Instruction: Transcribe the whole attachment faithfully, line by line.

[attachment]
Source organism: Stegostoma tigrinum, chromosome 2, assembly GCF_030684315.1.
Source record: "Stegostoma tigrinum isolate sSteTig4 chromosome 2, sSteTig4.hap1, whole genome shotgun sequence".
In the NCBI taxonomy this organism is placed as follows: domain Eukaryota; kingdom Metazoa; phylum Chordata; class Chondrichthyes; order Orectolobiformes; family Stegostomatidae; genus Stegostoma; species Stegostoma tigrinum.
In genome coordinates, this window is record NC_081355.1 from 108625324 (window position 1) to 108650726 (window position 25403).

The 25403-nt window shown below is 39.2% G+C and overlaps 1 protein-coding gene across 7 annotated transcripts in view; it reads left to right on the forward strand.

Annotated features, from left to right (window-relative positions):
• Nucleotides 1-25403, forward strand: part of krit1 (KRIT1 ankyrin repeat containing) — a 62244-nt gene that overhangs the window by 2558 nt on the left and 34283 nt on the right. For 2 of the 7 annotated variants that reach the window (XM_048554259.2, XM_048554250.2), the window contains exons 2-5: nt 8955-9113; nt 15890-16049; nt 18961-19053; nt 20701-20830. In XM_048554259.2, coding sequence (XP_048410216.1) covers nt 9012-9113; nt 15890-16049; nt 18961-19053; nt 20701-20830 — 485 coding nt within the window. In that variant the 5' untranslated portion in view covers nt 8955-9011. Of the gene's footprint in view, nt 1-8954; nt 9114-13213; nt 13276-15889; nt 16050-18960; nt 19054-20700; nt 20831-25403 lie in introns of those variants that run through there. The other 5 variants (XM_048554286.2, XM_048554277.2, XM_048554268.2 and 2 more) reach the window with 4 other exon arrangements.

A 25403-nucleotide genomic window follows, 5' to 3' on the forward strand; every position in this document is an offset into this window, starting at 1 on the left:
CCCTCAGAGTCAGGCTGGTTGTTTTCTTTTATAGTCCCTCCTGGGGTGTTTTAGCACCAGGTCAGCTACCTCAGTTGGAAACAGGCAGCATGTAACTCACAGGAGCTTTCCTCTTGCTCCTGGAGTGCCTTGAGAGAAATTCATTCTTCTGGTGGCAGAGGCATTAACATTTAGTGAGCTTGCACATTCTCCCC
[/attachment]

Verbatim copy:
Source organism: Stegostoma tigrinum, chromosome 2, assembly GCF_030684315.1.
Source record: "Stegostoma tigrinum isolate sSteTig4 chromosome 2, sSteTig4.hap1, whole genome shotgun sequence".
In the NCBI taxonomy this organism is placed as follows: domain Eukaryota; kingdom Metazoa; phylum Chordata; class Chondrichthyes; order Orectolobiformes; family Stegostomatidae; genus Stegostoma; species Stegostoma tigrinum.
In genome coordinates, this window is record NC_081355.1 from 108625324 (window position 1) to 108650726 (window position 25403).

The 25403-nt window shown below is 39.2% G+C and overlaps 1 protein-coding gene across 7 annotated transcripts in view; it reads left to right on the forward strand.

Annotated features, from left to right (window-relative positions):
• Nucleotides 1-25403, forward strand: part of krit1 (KRIT1 ankyrin repeat containing) — a 62244-nt gene that overhangs the window by 2558 nt on the left and 34283 nt on the right. For 2 of the 7 annotated variants that reach the window (XM_048554259.2, XM_048554250.2), the window contains exons 2-5: nt 8955-9113; nt 15890-16049; nt 18961-19053; nt 20701-20830. In XM_048554259.2, coding sequence (XP_048410216.1) covers nt 9012-9113; nt 15890-16049; nt 18961-19053; nt 20701-20830 — 485 coding nt within the window. In that variant the 5' untranslated portion in view covers nt 8955-9011. Of the gene's footprint in view, nt 1-8954; nt 9114-13213; nt 13276-15889; nt 16050-18960; nt 19054-20700; nt 20831-25403 lie in introns of those variants that run through there. The other 5 variants (XM_048554286.2, XM_048554277.2, XM_048554268.2 and 2 more) reach the window with 4 other exon arrangements.

A 25403-nucleotide genomic window follows, 5' to 3' on the forward strand; every position in this document is an offset into this window, starting at 1 on the left:
CCCTCAGAGTCAGGCTGGTTGTTTTCTTTTATAGTCCCTCCTGGGGTGTTTTAGCACCAGGTCAGCTACCTCAGTTGGAAACAGGCAGCATGTAACTCACAGGAGCTTTCCTCTTGCTCCTGGAGTGCCTTGAGAGAAATTCATTCTTCTGGTGGCAGAGGCATTAACATTTAGTGAGCTTGCACATTCTCCCC